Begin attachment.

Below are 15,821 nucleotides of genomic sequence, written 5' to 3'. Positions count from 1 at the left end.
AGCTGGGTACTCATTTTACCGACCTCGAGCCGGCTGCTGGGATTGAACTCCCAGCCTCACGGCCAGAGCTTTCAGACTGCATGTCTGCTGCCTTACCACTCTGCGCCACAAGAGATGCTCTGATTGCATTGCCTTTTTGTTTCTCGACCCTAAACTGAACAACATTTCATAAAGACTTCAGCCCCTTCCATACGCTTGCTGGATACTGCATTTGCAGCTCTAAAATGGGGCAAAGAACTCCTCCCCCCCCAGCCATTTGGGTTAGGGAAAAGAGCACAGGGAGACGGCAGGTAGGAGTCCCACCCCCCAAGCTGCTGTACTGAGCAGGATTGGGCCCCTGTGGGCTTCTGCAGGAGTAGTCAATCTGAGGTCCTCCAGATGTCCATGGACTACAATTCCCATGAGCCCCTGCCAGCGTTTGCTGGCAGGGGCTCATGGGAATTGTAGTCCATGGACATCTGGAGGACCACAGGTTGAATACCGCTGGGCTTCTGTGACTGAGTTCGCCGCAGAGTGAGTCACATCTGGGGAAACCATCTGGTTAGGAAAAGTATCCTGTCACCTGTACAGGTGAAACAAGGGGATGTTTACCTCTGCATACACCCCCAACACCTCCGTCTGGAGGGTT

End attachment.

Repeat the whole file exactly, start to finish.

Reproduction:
Below are 15,821 nucleotides of genomic sequence, written 5' to 3'. Positions count from 1 at the left end.
AGCTGGGTACTCATTTTACCGACCTCGAGCCGGCTGCTGGGATTGAACTCCCAGCCTCACGGCCAGAGCTTTCAGACTGCATGTCTGCTGCCTTACCACTCTGCGCCACAAGAGATGCTCTGATTGCATTGCCTTTTTGTTTCTCGACCCTAAACTGAACAACATTTCATAAAGACTTCAGCCCCTTCCATACGCTTGCTGGATACTGCATTTGCAGCTCTAAAATGGGGCAAAGAACTCCTCCCCCCCCAGCCATTTGGGTTAGGGAAAAGAGCACAGGGAGACGGCAGGTAGGAGTCCCACCCCCCAAGCTGCTGTACTGAGCAGGATTGGGCCCCTGTGGGCTTCTGCAGGAGTAGTCAATCTGAGGTCCTCCAGATGTCCATGGACTACAATTCCCATGAGCCCCTGCCAGCGTTTGCTGGCAGGGGCTCATGGGAATTGTAGTCCATGGACATCTGGAGGACCACAGGTTGAATACCGCTGGGCTTCTGTGACTGAGTTCGCCGCAGAGTGAGTCACATCTGGGGAAACCATCTGGTTAGGAAAAGTATCCTGTCACCTGTACAGGTGAAACAAGGGGATGTTTACCTCTGCATACACCCCCAACACCTCCGTCTGGAGGGTT